Monday, July 30, 2012

1 time horrible event = 1 horrible person?

I recently read a blog post by a blogger who after being a loyal employee, always being at work, never calling in sick, never using even one of her entitled days off work (holidays), had automatically been given a lecture on how her job was the only one she had etc. when she finally decided to ask for one day off work.

Judging from this experience and a lot of similar experiences, I think it's a typical thing in society that people hardly see all the nice things you've done for them, once you perhaps can't do one thing they ask you for afterwards. You might have perhaps always been available to them, even when you were not obligated to, and as soon as you turn down just one request, you may be looked at as all sorts of things (selfish, self centred, mean etc).

I believe in stating your mind, and by that I mean, if you're not up for something, you shouldn't lie and say that you are. Therefore if a person asks you for something and you either a) don't have the particular thing they are requesting, or  b) have the particular thing they are requesting, but don't have time to service them, then there is nothing wrong with saying NO.

I feel that good things need to be constant for them to be remembered, as it may be easier for people to remember one bad thing, or one slip-up/mistake, rather than a million good things you have done. Humans are imperfect beings, and everyone ends up making mistakes, or ends up being unable to always service people, even though they really wish they could all the time, but that doesn't make them any less selfless. (however big or small they may be viewed).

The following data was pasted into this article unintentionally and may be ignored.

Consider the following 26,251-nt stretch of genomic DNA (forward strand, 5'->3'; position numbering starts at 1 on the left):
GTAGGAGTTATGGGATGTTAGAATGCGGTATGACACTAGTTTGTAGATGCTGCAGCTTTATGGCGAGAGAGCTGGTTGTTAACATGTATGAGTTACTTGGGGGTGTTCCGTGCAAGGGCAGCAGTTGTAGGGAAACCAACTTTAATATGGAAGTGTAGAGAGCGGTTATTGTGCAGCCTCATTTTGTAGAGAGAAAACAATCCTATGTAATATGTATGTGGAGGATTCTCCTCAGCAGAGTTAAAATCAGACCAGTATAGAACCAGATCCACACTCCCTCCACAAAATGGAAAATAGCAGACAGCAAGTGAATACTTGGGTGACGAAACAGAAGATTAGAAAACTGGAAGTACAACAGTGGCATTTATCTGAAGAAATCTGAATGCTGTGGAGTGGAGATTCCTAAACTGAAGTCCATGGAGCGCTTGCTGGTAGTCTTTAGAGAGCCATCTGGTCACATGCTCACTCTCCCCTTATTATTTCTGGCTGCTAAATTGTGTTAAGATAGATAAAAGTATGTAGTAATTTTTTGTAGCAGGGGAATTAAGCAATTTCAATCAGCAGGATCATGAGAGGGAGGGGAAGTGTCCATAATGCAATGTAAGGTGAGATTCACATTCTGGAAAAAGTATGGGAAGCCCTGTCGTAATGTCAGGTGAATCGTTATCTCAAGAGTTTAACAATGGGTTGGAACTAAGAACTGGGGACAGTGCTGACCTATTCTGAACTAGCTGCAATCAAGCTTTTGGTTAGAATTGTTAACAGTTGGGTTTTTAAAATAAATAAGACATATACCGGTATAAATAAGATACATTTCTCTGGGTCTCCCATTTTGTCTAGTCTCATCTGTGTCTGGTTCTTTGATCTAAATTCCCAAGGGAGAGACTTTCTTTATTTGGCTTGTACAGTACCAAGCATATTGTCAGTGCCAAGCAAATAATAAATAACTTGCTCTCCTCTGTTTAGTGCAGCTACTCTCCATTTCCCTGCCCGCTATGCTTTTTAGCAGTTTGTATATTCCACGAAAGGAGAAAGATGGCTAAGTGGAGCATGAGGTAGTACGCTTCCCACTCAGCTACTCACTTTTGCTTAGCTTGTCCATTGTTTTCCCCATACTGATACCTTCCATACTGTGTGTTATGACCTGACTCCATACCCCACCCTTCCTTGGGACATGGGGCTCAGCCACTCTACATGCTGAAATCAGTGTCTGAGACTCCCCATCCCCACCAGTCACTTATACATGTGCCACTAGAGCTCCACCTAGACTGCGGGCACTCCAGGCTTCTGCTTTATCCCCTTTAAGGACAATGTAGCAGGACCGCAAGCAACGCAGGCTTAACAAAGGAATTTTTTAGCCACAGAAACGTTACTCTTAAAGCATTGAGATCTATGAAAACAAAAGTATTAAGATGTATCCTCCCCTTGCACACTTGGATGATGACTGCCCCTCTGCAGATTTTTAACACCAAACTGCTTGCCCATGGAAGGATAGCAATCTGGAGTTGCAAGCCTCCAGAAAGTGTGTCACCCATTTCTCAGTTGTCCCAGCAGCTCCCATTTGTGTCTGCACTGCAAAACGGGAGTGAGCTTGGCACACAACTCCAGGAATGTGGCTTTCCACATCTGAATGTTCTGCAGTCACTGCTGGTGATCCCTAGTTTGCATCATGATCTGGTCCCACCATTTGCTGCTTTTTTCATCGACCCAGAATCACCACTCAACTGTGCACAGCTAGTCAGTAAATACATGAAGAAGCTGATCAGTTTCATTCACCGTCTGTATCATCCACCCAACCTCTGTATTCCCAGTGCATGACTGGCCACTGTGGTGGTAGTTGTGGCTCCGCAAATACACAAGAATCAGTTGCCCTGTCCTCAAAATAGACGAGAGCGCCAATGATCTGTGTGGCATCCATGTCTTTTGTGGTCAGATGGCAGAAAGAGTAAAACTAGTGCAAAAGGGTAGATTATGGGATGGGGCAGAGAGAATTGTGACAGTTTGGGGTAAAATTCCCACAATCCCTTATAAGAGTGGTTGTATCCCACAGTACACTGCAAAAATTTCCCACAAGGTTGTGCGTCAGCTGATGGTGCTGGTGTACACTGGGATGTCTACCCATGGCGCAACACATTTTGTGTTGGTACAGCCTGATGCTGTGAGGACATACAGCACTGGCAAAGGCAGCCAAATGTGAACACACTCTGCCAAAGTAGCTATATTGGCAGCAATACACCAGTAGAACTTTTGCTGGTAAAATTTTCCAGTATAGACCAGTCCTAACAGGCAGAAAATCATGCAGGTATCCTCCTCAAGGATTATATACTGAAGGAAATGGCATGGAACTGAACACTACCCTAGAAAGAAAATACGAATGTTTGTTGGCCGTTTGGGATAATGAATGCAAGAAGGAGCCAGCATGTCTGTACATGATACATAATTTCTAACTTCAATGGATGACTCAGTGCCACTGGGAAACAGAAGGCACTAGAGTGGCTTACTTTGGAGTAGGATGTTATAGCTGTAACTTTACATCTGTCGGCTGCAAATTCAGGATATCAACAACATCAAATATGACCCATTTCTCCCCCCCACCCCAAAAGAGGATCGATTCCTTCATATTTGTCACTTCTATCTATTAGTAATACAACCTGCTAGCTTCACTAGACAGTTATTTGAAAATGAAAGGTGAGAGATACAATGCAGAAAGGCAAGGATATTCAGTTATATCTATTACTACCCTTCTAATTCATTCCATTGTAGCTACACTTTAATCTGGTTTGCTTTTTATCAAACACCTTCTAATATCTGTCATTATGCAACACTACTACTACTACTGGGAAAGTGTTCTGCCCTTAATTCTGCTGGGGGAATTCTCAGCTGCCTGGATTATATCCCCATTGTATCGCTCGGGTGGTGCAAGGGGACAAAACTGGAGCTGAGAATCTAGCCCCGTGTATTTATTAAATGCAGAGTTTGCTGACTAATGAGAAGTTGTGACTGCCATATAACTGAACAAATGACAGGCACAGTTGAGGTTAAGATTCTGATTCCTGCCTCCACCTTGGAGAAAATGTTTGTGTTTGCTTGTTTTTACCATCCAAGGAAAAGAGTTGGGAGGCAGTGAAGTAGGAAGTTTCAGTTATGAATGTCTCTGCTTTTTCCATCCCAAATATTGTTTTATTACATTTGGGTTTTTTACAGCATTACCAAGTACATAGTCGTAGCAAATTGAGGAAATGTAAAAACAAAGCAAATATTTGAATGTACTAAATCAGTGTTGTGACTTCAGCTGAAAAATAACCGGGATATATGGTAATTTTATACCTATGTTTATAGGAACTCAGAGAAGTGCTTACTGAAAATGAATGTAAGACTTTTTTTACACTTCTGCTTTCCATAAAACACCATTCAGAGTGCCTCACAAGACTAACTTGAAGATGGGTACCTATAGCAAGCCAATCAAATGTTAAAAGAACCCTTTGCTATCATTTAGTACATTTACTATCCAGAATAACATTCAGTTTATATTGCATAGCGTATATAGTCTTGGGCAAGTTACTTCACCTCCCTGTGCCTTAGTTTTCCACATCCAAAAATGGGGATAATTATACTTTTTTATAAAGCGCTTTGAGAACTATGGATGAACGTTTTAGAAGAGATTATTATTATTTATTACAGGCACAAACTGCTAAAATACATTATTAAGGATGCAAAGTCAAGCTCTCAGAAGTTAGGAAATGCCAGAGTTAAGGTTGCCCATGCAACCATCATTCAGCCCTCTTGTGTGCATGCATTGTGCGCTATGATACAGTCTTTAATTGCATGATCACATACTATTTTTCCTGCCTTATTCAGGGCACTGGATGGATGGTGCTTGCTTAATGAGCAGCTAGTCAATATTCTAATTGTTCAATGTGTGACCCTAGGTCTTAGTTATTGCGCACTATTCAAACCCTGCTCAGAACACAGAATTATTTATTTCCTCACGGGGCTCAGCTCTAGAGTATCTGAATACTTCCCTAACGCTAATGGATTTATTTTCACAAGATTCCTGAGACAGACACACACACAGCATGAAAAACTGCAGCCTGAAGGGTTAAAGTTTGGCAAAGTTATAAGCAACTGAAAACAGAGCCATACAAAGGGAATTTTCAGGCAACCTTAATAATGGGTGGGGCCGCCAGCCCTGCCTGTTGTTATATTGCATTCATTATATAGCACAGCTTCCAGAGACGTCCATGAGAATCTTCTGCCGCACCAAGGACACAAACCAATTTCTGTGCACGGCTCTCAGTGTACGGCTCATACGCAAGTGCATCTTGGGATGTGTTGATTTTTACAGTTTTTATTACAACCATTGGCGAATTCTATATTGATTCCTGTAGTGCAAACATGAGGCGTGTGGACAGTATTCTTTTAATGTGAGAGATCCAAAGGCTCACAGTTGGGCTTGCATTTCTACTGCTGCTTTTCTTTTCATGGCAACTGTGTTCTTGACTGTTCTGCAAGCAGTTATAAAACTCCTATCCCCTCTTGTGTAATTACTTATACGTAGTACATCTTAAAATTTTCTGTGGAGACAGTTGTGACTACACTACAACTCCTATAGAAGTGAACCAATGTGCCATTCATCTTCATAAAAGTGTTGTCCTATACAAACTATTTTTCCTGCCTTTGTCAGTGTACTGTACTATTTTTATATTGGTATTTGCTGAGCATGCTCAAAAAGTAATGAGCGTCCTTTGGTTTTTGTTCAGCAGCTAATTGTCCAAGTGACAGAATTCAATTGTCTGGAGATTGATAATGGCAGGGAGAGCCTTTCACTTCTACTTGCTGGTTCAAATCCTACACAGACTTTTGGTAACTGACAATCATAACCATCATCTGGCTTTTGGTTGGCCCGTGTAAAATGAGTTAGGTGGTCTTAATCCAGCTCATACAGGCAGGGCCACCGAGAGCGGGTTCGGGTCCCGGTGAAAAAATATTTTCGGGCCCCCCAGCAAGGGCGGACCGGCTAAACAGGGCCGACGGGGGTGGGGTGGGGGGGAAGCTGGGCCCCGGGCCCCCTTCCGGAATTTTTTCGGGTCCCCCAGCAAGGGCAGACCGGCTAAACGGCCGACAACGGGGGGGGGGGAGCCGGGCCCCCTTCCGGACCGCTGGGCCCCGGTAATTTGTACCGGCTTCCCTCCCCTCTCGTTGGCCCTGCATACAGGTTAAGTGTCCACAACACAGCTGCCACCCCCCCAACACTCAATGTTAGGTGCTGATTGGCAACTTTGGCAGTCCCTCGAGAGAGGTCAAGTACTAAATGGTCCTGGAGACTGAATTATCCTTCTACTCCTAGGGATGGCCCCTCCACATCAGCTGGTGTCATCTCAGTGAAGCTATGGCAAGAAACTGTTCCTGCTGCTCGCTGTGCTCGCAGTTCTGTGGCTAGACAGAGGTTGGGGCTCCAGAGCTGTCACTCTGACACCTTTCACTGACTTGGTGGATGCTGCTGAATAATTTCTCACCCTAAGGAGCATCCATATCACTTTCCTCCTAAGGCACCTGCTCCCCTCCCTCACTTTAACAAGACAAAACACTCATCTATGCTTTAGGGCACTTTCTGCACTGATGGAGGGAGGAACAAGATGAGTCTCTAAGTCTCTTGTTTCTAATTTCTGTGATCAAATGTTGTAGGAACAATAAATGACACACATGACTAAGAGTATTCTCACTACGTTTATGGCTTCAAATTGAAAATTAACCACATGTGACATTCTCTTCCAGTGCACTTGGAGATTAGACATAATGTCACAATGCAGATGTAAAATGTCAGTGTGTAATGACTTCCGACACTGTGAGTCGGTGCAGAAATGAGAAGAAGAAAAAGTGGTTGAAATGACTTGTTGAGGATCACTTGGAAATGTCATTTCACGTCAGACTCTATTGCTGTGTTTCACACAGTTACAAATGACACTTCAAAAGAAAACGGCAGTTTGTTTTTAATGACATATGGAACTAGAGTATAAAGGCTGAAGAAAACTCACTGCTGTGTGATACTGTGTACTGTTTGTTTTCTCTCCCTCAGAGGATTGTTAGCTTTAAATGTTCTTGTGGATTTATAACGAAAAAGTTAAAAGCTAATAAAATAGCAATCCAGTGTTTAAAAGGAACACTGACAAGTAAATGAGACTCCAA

Sometimes people go completely out of their way to do something for others, and just as soon as they slip up, all the good stuff has been forgotten, like it never took place. I find that so unbelievably sad, and the reason I find that sad is because society has started shifting towards the negative, rather than when a person slips up, focusing on the positive and trying to understand where the person is coming from.

A person who has serviced other people for several years, and suddenly decides to focus on themselves for a little, is, in my opinion, not a selfish person.  There is time for everything, and sometimes spending just a little time out on oneself shouldn't be looked upon as selfish.  Just because a person thinks in a different way than you, doesn't give you the right to call them selfish, vice versa. In the end, we all have different opinions on what everything is, and I do believe that the word selfish is often used in the wrong contexts, because of its popular use.

 As a pointer for peace, each day something negative happens, it's most important to focus on all the times something good happened, because at the end of the day, no condition is permanent. There are good days, and there are bad days, there are days you can be there for someone, and there are days when you are not able to.  We're human, and if selfishness was constant with a person, I'd be worried, but not if it's a one time thing out of a million selfless acts.

Give the positives in life a chance to outshine the negatives.